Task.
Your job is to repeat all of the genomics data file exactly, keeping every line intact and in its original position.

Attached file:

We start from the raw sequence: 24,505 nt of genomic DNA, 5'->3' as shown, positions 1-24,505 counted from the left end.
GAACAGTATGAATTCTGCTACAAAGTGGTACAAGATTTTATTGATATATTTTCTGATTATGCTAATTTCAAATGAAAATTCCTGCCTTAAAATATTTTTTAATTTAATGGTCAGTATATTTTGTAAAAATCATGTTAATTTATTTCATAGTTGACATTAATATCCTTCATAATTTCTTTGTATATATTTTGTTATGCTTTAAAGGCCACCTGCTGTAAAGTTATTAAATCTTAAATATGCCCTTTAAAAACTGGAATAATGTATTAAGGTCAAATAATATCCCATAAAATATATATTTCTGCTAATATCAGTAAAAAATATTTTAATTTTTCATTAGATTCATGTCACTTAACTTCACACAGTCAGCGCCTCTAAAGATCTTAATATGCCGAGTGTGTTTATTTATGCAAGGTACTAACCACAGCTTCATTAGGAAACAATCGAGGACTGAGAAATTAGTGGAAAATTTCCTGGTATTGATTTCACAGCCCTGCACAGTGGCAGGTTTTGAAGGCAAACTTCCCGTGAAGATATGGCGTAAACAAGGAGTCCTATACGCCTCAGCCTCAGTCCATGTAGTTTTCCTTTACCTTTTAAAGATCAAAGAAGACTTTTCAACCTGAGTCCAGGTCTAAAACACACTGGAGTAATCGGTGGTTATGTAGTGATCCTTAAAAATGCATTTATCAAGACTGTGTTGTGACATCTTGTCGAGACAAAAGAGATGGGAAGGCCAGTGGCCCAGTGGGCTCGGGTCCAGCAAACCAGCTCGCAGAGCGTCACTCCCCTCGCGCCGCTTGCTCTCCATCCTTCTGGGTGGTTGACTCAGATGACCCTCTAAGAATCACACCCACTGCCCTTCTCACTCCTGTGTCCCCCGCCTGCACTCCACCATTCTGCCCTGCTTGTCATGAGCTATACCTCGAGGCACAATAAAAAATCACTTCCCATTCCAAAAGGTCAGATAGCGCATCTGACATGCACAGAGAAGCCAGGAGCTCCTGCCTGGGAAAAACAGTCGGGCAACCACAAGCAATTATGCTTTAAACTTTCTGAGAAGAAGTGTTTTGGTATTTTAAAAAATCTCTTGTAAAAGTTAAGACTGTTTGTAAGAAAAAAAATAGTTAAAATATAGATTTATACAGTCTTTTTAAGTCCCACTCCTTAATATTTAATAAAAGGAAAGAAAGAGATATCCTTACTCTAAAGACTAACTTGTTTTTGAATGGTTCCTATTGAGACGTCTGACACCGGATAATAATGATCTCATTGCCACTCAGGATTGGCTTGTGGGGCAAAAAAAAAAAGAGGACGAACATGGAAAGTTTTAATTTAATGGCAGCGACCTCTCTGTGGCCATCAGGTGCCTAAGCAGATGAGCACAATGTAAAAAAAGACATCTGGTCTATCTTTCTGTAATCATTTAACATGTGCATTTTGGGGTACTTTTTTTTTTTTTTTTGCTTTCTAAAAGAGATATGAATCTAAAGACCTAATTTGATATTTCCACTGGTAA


We start from the raw sequence: 24,505 nt of genomic DNA, 5'->3' as shown, positions 1-24,505 counted from the left end.
GAACAGTATGAATTCTGCTACAAAGTGGTACAAGATTTTATTGATATATTTTCTGATTATGCTAATTTCAAATGAAAATTCCTGCCTTAAAATATTTTTTAATTTAATGGTCAGTATATTTTGTAAAAATCATGTTAATTTATTTCATAGTTGACATTAATATCCTTCATAATTTCTTTGTATATATTTTGTTATGCTTTAAAGGCCACCTGCTGTAAAGTTATTAAATCTTAAATATGCCCTTTAAAAACTGGAATAATGTATTAAGGTCAAATAATATCCCATAAAATATATATTTCTGCTAATATCAGTAAAAAATATTTTAATTTTTCATTAGATTCATGTCACTTAACTTCACACAGTCAGCGCCTCTAAAGATCTTAATATGCCGAGTGTGTTTATTTATGCAAGGTACTAACCACAGCTTCATTAGGAAACAATCGAGGACTGAGAAATTAGTGGAAAATTTCCTGGTATTGATTTCACAGCCCTGCACAGTGGCAGGTTTTGAAGGCAAACTTCCCGTGAAGATATGGCGTAAACAAGGAGTCCTATACGCCTCAGCCTCAGTCCATGTAGTTTTCCTTTACCTTTTAAAGATCAAAGAAGACTTTTCAACCTGAGTCCAGGTCTAAAACACACTGGAGTAATCGGTGGTTATGTAGTGATCCTTAAAAATGCATTTATCAAGACTGTGTTGTGACATCTTGTCGAGACAAAAGAGATGGGAAGGCCAGTGGCCCAGTGGGCTCGGGTCCAGCAAACCAGCTCGCAGAGCGTCACTCCCCTCGCGCCGCTTGCTCTCCATCCTTCTGGGTGGTTGACTCAGATGACCCTCTAAGAATCACACCCACTGCCCTTCTCACTCCTGTGTCCCCCGCCTGCACTCCACCATTCTGCCCTGCTTGTCATGAGCTATACCTCGAGGCACAATAAAAAATCACTTCCCATTCCAAAAGGTCAGATAGCGCATCTGACATGCACAGAGAAGCCAGGAGCTCCTGCCTGGGAAAAACAGTCGGGCAACCACAAGCAATTATGCTTTAAACTTTCTGAGAAGAAGTGTTTTGGTATTTTAAAAAATCTCTTGTAAAAGTTAAGACTGTTTGTAAGAAAAAAAATAGTTAAAATATAGATTTATACAGTCTTTTTAAGTCCCACTCCTTAATATTTAATAAAAGGAAAGAAAGAGATATCCTTACTCTAAAGACTAACTTGTTTTTGAATGGTTCCTATTGAGACGTCTGACACCGGATAATAATGATCTCATTGCCACTCAGGATTGGCTTGTGGGGCAAAAAAAAAAAGAGGACGAACATGGAAAGTTTTAATTTAATGGCAGCGACCTCTCTGTGGCCATCAGGTGCCTAAGCAGATGAGCACAATGTAAAAAAAGACATCTGGTCTATCTTTCTGTAATCATTTAACATGTGCATTTTGGGGTACTTTTTTTTTTTTTTTTGCTTTCTAAAAGAGATATGAATCTAAAGACCTAATTTGATATTTCCACTGGTAA